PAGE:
Mashable

Can Pinterest Help Your Job Search? [Mashable]

This article by Sean Weinberg originally appears here at Mashable.com

Sean Weinberg is the COO and co-founder of RezScore, a free web application that reads, analyzes and grades resumes instantly. You can connect with Sean and the RezScore team on Facebook and Twitter.

Just when you thought you had mastered the job search on all social media platforms, along came Pinterest.

You’ve optimized your Facebook and LinkedIn pages and you’ve got the Twesume. Now it’s time to amp up your job search even more by putting your resume onPinterest.

What’s the Big Deal?


For those of you not in-the-know, Pinterest is a social networking site where people can create and share content within the context of visually-oriented pinboards. Its recent explosion in popularity has helped this site expand beyond cute baby/dog/porcupine photos and wedding event planning tips, which are still plentiful. Now, with something in the neighborhood of 6 million users, you’re a fish in a pretty big pond.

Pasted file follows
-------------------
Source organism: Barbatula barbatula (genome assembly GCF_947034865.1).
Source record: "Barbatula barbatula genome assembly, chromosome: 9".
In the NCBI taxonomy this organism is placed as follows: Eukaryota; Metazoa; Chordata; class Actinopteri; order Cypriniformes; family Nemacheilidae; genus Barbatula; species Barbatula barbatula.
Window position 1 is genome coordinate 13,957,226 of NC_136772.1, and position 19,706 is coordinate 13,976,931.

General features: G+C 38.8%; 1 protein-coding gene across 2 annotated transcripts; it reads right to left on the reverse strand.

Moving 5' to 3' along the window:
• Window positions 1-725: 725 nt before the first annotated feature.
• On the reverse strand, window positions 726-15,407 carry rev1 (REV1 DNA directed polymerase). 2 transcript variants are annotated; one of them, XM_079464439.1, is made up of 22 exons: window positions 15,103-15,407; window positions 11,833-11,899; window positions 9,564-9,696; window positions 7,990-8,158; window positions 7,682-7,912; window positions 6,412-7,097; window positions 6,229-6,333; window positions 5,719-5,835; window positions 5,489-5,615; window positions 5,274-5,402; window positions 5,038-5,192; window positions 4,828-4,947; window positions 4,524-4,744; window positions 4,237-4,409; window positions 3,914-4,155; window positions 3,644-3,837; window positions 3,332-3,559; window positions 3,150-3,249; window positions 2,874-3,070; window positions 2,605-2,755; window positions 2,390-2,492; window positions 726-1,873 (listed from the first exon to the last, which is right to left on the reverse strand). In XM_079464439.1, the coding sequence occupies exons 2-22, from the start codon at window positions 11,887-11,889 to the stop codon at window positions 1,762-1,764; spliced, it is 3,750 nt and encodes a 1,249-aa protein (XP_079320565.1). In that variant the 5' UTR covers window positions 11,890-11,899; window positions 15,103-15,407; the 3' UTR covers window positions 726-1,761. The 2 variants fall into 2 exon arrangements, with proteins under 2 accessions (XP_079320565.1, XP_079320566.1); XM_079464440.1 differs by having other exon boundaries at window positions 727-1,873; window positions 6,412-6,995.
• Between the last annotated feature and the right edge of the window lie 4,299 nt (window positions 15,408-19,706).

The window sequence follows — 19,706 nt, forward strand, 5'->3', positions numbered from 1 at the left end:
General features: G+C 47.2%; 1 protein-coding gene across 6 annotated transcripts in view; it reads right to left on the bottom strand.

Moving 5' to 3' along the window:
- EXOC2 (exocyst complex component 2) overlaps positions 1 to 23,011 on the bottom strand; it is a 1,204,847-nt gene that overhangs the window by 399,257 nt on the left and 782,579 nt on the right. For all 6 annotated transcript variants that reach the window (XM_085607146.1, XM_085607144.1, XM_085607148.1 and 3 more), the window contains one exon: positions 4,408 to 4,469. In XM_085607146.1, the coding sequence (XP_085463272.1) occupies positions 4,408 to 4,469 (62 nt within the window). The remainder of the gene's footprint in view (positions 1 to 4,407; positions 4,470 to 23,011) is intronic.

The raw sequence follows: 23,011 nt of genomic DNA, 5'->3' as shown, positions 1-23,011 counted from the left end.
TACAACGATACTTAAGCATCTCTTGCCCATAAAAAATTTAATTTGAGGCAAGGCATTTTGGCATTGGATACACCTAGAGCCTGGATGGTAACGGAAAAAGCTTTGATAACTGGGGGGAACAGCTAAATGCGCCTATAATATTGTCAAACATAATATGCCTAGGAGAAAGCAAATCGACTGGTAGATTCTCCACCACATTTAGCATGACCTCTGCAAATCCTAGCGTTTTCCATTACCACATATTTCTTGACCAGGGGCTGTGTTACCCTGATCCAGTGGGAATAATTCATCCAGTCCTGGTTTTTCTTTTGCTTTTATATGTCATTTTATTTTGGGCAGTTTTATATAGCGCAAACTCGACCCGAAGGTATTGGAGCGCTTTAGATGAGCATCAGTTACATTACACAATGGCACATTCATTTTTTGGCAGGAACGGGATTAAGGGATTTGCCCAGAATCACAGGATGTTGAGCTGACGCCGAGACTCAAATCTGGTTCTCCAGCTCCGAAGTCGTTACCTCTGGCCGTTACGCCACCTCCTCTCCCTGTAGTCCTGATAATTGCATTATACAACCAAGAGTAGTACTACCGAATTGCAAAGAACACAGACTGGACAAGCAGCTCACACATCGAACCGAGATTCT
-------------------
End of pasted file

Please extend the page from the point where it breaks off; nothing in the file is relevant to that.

Instead of butting heads with the “big three” social media sites, Pinterest complements social media usage by tying into Facebook and Twitter.

Much like Facebook or Twitter, job seekers are using their Pinterest account to share portfolio work, personal content and yes, their resumes.

Apart from the fact that it’s still the hip new thing — and it still requires an invite, though it’s not hard to secure one — Pinterest serves as a new and convenient avenue for job seekers looking to share content. It’s not like a blog that demands attention, and it doesn’t run the risk of having that one obnoxious friend who tags you in photos you don’t remember.

CLICK HERE TO CONTINUE READING

Mobile Recruiting Is on the Rise [STUDY]

Mobile Recruiting

This article originally appears here on Mashable.com

Over the past few years, social media recruiting has garnered a lot of discussion in the HR world — mobile recruiting, on the other hand, is a topic that has yet to make it into the mainstream conversation.